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Book Name : Leela: A patchwork life

Author Name : Leela Naidu

Published By : Penguin


Genre: Autobiography

Reviewed by: Dr. Jailaxmi R Vinayak

 


Leela’s life was about ‘staying in the moment’. Everyone who met her has a Leela Naidu story. This is her version


Leela Naidu: The incredibly soulful person!

 When I laid my hands on this book, I was irresistibly drawn to it, as incidentally my own mother's name was Leela Naidu. This is an autobiography written in collaboration with Jerry Pinto. The book is an interesting read as Leela Naidu does represent the creed of highly accomplished, talented and brave Indian women. No wonder she was lauded as one of the five most beautiful women by Vogue magazine. An interestingly intriguing and versatile Leela, was a combination of brain plus beauty. We get a peep into the life of a remarkable woman who not only featured in movies of great directors like Hrishikesh Mukherjee's  Anuradha, Merchant and Ivory's Householder with Shashi Kapoor and Shyam Benegal's Trikaal. Daughter of a well-known Indian scientist, Dr Ramaiah Naidu and a French journalist, she was bilingual and spoke perfect English and French. She lived on her own terms and declined to act in Raj Kapoor's films four times as circumstances would have. Extremely perceptive, forthright and commiserative, her love for India is evident in the book. Married to Tilak Raj Oberoi first and then to her childhood companion Dom Moraes, the distinguished writer, she had the perfect compatibility with Dom till they divorced after twenty five years of togetherness. She had twins from her first husband though there is hardly any mention of her first husband in her autobiography.

Leela had a short career in film industry as she kept a low profile but was sterling. In fact she began her acting career in an abstract film by a young man from Geneva and it won the first prize in Cannes’s festival, when she was only thirteen. A lover of music and dance, she learned playing piano, took Ballet dancing in Paris and was taught Bharatnatyam by Balasaraswati and Bengali and Orissa folk dance by Debuda, Ravishankar's brother. She not only scripted movies but also produced documentaries. Her culinary expertise is discerned along with her compassionate approach towards animals when she shot with Rani the elephant in Electric Moon. Influenced by Sufism quite early in life she faced racial injustice while at school. A dare devil, she delivered a taxi driver from racism when he was scuffled by a white man. Did not mince words when the extras were not given chairs to sit and they could not sit on the floor lest their costume would go bad. Leela then refused to sit on the chair and perforce, the director had to yield and get chairs for the dancers. She told Nayyar, she would not run around trees. She disliked wearing false eyelashes, three satin petticoats as she was looking emaciated when she was shooting for Anuradha after a bout of illness and also turned down the offer to correct her nose and wear false bras.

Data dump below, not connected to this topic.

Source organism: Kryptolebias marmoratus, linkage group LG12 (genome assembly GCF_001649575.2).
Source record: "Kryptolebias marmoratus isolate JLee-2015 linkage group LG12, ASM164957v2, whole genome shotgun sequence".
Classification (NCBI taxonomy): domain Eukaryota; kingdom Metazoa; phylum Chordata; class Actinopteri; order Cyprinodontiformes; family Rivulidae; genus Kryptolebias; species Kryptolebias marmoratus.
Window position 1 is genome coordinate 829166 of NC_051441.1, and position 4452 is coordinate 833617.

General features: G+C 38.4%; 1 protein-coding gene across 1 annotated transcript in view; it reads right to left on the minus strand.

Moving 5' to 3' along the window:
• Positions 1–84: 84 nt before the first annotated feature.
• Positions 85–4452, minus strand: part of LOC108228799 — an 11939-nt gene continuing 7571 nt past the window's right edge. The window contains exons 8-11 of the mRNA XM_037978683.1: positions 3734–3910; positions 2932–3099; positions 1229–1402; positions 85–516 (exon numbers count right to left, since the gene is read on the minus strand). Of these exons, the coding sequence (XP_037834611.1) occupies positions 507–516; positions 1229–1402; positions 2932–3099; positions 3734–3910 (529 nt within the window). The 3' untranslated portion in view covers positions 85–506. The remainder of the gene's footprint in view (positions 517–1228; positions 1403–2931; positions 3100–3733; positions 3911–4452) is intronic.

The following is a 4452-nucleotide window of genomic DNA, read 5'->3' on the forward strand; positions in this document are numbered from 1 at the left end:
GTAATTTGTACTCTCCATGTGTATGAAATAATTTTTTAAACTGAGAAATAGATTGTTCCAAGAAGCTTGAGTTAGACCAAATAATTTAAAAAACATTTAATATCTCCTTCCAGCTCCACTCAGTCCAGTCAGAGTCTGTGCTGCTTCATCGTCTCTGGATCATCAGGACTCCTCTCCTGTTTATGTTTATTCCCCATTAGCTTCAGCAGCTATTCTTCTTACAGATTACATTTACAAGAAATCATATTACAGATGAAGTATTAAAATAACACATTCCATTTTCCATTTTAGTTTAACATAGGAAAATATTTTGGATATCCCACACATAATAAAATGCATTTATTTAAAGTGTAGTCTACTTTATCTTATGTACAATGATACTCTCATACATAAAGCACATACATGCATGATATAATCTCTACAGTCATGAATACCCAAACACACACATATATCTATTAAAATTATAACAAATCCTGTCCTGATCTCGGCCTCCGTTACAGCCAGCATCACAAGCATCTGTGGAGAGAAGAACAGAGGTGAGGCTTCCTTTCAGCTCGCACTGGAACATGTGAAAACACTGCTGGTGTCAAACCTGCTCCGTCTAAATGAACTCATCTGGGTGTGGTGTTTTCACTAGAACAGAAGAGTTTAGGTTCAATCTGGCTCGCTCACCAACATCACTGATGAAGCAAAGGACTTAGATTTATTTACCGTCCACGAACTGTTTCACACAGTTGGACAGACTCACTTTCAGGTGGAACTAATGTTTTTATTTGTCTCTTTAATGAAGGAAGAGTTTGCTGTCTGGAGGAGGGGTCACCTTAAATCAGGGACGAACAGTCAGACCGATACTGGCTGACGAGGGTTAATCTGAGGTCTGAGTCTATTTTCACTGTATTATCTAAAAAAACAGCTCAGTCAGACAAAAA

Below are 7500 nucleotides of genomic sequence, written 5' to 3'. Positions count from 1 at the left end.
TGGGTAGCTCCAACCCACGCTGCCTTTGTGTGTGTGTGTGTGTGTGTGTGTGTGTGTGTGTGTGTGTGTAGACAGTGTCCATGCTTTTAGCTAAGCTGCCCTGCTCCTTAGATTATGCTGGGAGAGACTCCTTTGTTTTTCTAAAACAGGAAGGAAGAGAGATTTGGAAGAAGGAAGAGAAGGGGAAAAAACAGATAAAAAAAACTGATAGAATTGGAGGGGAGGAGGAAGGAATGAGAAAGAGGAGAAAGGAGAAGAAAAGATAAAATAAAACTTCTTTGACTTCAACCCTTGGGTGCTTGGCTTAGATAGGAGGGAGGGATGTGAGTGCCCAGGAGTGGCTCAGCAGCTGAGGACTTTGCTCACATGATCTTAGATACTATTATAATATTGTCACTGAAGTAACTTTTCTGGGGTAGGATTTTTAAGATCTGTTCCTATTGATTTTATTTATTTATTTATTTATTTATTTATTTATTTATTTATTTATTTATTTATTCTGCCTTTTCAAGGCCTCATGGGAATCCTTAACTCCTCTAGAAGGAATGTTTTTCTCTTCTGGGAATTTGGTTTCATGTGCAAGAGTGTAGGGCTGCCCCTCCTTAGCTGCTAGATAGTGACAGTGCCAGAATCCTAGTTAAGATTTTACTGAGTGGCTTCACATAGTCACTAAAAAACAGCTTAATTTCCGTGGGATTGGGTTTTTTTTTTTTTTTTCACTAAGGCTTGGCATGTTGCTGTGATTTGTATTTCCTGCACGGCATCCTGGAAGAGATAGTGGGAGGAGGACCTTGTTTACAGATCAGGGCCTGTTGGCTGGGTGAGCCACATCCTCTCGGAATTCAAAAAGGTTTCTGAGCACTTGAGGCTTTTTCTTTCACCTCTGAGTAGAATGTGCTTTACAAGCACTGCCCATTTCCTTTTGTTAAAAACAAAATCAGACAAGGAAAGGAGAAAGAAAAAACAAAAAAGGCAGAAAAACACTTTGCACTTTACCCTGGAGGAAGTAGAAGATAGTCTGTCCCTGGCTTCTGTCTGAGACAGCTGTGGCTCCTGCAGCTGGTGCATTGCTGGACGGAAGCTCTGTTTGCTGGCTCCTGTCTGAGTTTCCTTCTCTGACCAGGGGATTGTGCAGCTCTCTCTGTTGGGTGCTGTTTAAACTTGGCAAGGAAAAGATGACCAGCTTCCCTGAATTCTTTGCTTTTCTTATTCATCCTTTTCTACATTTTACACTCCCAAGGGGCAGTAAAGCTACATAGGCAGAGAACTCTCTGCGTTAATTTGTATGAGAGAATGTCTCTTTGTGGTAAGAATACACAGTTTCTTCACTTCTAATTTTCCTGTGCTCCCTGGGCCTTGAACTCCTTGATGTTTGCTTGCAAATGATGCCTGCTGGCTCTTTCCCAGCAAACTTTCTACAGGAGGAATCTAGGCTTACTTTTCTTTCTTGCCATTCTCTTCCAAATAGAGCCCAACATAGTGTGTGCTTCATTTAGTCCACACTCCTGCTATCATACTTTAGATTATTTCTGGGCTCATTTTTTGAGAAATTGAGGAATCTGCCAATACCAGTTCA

The book is replete with entertaining anecdotes. Leela gives a vivid account of how she met Gandhiji, offered him chocolate and he relished it and how she and her mother wept after his assassination. Her disbelief and subdued anguish when she was shown a lamp by a Jewish girl in her house that was made of human skin. It displayed the number that was tattooed on the arm of each person who entered the concentration camp like Auschwitz. When Leela went to see Taj Mahal, she was sickened by commercialism of her friends who discussed and speculated on the cost of rebuilding Taj Mahal.  On the sets of Anuradha when a spot boy fell from the gangplank and fractured both his legs and when the crew was willing to continue, Leela went on a strike. She stood for Harijan settlement bravely. There are some comic anecdotes too. Hrishida endearingly called her ‘Mukhpuri’ meaning ‘rotten face’ and her own father after learning the phrase ‘Ullu ka Pattha’ from Dilip Kumar called her ‘Ullu ka Patthi’.

Though Leela did not choose to focus on her trials, tribulations and pain, the book keeps the readers interestingly engaged, enfolding the broad and colourful spectrum of her life.

Bookaholicanonymous thanks Dr. Jailaxmi R Vinayak for this review…please keep writing and contributing!

 

About the reviewer: Dr. Jailaxmi R Vinayak is a writer, poet and singer. An Army wife, she is an Ex member of Delhi Poetree'. Recipient of International Women's Award in 2003, she is an author of books in Hindi and English of short stories, poetry and anecdotes titled ‘Shades of Women’, ‘Songs of Eternity’, ‘A  Penny for your Thoughts’, ‘Jiwan ke kai Rang’ and ‘Coffee & Cookies’ in 2019. She has taught in schools, colleges, Convents, Central Schools and Army Public Schools from nursery to Post graduate classes at various places. Her articles have been published in Fauji India, Sainik Samachar, Developing India Mirror, Femina, Dainik Bhaskar, Indian Express Pune and AWWA magazine. She has written 4000 poetry so far in addition to her books. Her poetry ‘The Beautiful Mind’ was appreciated by none other than the former President of India Late Dr APJ Abdul Kalam. In his words “I have gone through your book of beautiful poems and I liked particularly the poem ‘The beautiful Mind’”


A doctorate in English Literature and a Sangeet Prabhakar from Prayag, she has been a student of  Late Vasundhara Komkali wife of  Late Pt. Kumar Gandharv, Smt Aparna Dasgupta of Indore, Maharaj Madhav Raje of Khandwa and Sharma sisters, granddaughters of Pt. Madan Mohan Malviya and disciples of Pt. Onkarnath.

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